Mineralization of atrazine (6-chloro-N2-ethyl-Af 4-isopropyl-1,3,5-triazine-2,4-diamine) in soil treated with a mixture of atrazine and metolachlor (2-chloro-6'-ethyl-N-(2-methoxy-l-methylethyl)acet-o-toluidide at concentrations typical of point-source contamination (50 /(g g-1 each) was significantly greater (P < 0-001) in rhizospheric soil from Kochia scoparia (L.) Roth., a herbicideresistant plant, than in non-vegetated and control soils. Soils were collected from an agrochemical dealership contaminated with several herbicides, including atrazine, metolachlor, trifluralin (α,α,α-trifluoro-2,6-dinitro-N,N-dipropyl-p-toluidine and pendimethalin (W-(l-ethyIpropyl)-2,6-dinitro-3,4-xylidene), at concentrations well exceeding the field application rates. Mineralization rates of ring-labeled atrazine in both rhizospheric and non-vegetated soils were quite high (>47% of the initial 14C applied after 36 days) compared to literature values. These results suggest that plants such as Kochia might be managed at pesticide-contaminated sites to help facilitate microbial degradation of wastes such as atrazine in soil.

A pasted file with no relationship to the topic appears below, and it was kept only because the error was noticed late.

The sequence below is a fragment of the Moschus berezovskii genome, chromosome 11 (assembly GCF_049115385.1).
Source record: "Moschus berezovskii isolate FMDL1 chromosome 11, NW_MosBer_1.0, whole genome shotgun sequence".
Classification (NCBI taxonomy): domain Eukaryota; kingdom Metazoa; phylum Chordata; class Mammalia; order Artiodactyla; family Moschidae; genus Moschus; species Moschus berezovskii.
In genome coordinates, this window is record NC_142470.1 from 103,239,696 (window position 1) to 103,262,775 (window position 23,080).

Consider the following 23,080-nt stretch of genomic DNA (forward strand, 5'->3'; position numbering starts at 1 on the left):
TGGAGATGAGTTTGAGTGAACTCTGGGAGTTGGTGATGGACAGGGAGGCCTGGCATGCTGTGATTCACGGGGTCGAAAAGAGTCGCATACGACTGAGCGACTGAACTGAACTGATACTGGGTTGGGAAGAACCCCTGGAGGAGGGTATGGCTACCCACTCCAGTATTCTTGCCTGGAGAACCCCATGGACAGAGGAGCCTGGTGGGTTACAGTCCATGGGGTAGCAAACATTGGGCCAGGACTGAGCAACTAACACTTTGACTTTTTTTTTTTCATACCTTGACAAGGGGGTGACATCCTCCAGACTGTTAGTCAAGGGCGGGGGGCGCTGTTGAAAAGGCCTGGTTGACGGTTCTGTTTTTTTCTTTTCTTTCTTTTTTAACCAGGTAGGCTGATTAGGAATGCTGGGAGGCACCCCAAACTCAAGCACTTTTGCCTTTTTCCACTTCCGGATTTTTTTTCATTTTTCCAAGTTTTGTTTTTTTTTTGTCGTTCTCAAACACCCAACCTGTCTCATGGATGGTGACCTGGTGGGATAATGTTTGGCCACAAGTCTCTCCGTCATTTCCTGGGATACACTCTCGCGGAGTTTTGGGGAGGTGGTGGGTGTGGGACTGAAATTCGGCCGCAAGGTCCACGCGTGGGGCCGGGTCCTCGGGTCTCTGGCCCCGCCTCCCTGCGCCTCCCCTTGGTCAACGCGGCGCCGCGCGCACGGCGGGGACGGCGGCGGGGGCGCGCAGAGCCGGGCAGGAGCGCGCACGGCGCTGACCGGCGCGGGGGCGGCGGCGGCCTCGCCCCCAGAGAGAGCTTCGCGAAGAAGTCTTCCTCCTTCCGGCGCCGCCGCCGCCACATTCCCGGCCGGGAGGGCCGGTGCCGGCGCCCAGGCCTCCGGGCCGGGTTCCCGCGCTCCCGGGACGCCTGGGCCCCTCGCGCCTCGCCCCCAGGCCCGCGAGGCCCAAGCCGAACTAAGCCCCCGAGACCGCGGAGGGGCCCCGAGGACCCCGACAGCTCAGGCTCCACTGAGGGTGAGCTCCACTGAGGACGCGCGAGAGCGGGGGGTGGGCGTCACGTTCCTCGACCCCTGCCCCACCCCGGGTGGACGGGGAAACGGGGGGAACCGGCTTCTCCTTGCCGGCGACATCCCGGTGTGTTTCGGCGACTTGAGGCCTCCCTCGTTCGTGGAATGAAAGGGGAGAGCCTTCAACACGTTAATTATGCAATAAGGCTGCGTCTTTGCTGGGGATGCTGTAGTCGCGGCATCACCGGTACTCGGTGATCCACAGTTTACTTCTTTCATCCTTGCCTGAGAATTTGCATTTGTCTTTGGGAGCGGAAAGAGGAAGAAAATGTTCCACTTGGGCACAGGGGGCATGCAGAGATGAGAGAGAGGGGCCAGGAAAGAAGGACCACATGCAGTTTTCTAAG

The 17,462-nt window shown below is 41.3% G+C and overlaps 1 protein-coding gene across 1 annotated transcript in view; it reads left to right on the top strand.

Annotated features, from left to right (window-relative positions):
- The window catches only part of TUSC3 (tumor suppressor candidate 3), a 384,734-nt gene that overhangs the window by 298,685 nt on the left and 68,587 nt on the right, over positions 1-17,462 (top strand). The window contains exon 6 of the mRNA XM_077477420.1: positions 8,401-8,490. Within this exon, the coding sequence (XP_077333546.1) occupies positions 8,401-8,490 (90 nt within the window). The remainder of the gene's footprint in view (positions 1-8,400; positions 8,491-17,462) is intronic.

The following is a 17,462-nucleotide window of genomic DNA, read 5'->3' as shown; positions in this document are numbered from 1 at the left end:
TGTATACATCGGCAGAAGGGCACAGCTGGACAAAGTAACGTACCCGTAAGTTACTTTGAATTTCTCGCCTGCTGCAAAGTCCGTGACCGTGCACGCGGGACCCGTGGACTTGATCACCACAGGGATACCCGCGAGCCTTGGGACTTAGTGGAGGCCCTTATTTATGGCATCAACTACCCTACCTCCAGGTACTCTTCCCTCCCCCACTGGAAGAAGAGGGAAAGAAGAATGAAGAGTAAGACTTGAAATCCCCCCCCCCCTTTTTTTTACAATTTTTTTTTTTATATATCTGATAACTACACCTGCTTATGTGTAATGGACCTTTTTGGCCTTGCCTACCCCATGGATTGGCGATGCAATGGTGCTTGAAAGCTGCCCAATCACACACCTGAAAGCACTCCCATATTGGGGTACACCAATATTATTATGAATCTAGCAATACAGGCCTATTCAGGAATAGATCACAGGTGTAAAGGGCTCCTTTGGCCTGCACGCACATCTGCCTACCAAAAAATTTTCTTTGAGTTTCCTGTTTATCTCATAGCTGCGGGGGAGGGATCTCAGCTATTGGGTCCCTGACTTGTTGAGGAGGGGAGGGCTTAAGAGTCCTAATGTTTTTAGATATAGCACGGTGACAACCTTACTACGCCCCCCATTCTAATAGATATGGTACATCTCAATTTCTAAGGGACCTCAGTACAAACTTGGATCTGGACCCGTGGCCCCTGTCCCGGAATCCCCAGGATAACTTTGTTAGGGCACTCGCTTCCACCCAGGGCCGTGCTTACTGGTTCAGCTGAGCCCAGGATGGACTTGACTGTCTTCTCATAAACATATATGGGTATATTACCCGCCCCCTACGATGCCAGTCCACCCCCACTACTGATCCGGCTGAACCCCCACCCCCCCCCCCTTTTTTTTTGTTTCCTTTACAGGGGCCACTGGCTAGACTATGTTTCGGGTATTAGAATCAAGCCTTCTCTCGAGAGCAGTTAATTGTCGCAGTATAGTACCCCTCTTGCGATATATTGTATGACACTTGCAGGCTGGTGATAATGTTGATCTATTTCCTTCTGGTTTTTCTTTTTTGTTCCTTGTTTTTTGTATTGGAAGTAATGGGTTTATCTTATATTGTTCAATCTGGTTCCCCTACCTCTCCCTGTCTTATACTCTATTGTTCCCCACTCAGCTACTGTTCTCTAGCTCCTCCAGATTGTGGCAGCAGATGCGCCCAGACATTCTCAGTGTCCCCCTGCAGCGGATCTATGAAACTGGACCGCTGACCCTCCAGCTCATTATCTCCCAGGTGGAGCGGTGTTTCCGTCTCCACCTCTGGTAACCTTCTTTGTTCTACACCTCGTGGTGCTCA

|Number of pages||6|
|State||Published - 1996|